Since workers’ compensation benefits substitute for no-fault benefits otherwise payable in the event of a motor vehicle accident, a workers’ compensation carrier’s subrogation rights “are coextensive with those of the no-fault insurer whose liability it replaces and are thus limited to cases where there is tort recovery for basic economic loss.”  Great Am. Ins. Co. v. Queen, 300 N.W.2d 895, 897 (Mich. 1980).  Thus, a compensation insurer’s subrogation rights are limited to the same three exceptions enumerated in MICH. COMP. LAWS ANN. § 500.3116.  And, like PIP insurers, workers’ compensation insurers are generally not subrogated for noneconomic damages—i.e., pain and suffering. Citizens Ins. Co., 479 N.W.2d at 23-24.

Unlike PIP insurers, however, workers’ compensation insurers are entitled to subrogation under an exception not available to PIP insurers: “When the carrier pays benefits which do not substitute for no-fault benefits, because they exceed no-fault benefits in amount or duration, it should be treated like all other workers’ compensation carriers and be entitled to reimbursement out of any third-party recovery.”  Queen, 300 N.W.2d at 897 (emphasis added).  The determination of whether a workers’ compensation carrier’s payments “exceed” PIP benefits otherwise payable “involves a factual question.” Bialochowski v. Cross Concrete Pumping Co., 407 N.W.2d 355, 360 (Mich. 1987) (subsequent case history omitted).

One Michigan appellate court has stated that “[a]ny weekly workers’ compensation benefits paid beyond that three-year period cannot properly be regarded as a substitute for benefits under the no-fault act.” Hearns v. Ujkaj, 446 N.W.2d 657, 659 (Mich. App. 1989).  Thus, such benefits are recoverable in subrogation under the Queen exception.  Allowing subrogation for such benefits “would work no discrimination” against motor vehicle accident victims who happen to be injured in the course or scope of employment because reimbursement is permitted only for benefits which other motor vehicle accident victims do not receive. Queen, 300 N.W.2d at 897.

Other Michigan courts have continued to apply the Queen exception to scenarios in which the compensation insurer sustains a loss that exceeds the PIP threshold in either, or both, the time and quantity set forth in the no-fault act.  Identifying when theQueen exception might apply to a given state of facts is critical for ensuring that a compensation insurer can exploit the exception.  It is critical that counsel be sought whenever a set of facts appears to introduce an intersection between two or more statutory schemes—such as Michigan’s Workers’ Disability Compensation Act and no-fault act—so that every opportunity for a recovery can be properly vetted and pursued.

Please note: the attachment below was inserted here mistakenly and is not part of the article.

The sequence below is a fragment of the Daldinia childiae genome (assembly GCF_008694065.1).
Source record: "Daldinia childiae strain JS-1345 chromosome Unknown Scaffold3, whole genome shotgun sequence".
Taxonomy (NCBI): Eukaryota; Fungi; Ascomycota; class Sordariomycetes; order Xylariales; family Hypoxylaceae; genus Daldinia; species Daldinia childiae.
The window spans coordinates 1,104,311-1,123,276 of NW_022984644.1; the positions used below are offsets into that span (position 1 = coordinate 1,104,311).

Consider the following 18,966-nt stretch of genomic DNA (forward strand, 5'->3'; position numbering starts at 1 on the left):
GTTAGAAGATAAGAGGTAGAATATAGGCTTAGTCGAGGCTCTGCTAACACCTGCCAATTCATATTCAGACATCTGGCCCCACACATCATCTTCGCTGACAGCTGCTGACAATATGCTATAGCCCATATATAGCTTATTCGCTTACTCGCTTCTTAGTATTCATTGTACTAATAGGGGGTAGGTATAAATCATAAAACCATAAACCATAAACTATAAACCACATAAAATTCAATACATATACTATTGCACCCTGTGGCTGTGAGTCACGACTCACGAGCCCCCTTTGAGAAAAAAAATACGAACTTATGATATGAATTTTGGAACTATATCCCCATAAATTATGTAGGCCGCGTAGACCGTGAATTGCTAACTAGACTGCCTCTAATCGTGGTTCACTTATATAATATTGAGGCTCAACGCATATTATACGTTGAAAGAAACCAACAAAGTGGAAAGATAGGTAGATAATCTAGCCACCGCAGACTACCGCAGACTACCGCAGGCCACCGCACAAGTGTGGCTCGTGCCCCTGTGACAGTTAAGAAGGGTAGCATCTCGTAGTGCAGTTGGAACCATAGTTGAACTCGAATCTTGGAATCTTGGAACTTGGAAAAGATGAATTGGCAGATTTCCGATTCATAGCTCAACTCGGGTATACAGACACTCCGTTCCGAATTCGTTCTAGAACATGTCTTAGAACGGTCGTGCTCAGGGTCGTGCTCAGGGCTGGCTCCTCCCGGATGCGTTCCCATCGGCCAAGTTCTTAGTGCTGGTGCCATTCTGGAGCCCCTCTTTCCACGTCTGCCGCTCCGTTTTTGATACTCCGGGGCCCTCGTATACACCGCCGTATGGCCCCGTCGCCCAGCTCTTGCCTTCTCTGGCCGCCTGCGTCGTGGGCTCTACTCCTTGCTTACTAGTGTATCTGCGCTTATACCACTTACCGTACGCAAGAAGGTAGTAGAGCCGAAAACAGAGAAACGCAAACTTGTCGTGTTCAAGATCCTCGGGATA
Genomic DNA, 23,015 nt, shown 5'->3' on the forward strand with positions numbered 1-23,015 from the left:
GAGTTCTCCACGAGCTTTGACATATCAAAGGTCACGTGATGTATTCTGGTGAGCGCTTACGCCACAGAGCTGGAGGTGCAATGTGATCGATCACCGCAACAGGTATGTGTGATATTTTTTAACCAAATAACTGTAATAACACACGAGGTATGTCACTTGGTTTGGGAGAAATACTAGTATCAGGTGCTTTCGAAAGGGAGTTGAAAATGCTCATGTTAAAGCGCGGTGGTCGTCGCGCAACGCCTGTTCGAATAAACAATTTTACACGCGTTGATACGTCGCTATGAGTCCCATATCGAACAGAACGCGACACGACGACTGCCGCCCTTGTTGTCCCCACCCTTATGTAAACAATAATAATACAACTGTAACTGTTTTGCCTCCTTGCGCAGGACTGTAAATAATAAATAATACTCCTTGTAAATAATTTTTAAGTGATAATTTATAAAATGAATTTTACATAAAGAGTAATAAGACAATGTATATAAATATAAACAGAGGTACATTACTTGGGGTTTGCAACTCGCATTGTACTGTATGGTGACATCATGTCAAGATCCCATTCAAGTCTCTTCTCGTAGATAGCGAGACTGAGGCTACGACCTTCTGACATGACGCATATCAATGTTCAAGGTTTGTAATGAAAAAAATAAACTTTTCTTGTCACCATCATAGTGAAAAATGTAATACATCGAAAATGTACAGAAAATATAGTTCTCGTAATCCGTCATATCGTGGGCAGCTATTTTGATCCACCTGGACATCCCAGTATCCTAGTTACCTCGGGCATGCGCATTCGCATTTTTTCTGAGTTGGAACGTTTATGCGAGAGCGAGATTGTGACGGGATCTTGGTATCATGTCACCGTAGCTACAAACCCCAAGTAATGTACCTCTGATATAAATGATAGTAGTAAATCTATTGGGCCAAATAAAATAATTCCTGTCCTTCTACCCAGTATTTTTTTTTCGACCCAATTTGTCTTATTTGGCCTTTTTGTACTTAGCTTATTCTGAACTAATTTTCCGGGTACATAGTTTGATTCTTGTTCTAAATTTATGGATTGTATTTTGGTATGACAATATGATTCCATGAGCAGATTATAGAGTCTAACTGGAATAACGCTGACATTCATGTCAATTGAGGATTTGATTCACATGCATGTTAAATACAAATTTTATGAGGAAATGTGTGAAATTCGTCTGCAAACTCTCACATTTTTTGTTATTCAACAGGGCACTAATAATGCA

Robert M. Caplan is Counsel with White and Williams LLP and Workers’ Compensation Subrogation Team Leader. In addition to litigating and trying cases, Rob is a frequent lecturer at national and regional conferences held by the National Association of Subrogation Professionals (NASP) where he has been a Track Leader for the Workers’ Compensation Subrogation Track. Rob can be reached at caplanr@whiteandwilliams.com and 215.864.7012.

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New York: The “Loss Transfer” Opportunity to Recover Otherwise Non-Recoverable First-Party Benefits


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New York’s “no-fault” legislation reflects a public policy designed to make the insurer of first-party benefits absorb the economic impact of loss without resort to reimbursement from its insured or, by subrogation, from the tortfeasor. Country Wide Ins. Co. v. Osathanugrah, 94 A.D.2d 513, 515 (N.Y. 1st Dept. 1983).  The no-fault concept embodied in New York’s Insurance Law modifies the common law system of reparation for personal injuries under tort law.  Safeco Ins. Co. of Am. v. Jamaica Water Supply Co., 83 A.D.2d 427, 431 (N.Y. 2nd Dept. 1981).  “[F]irst party benefits are a form of compensation unknown at common law, resting on predicates independent of the fault or negligence of the injured party.”  Id. at 431.  The purpose of New York’s no-fault scheme is “to promote prompt resolution of injury claims, limit cost to consumers and alleviate unnecessary burdens on the courts.”  Byrne v. Oester Trucking, Inc., 386 F. Supp. 2d 386, 391 (S.D.N.Y. 2005).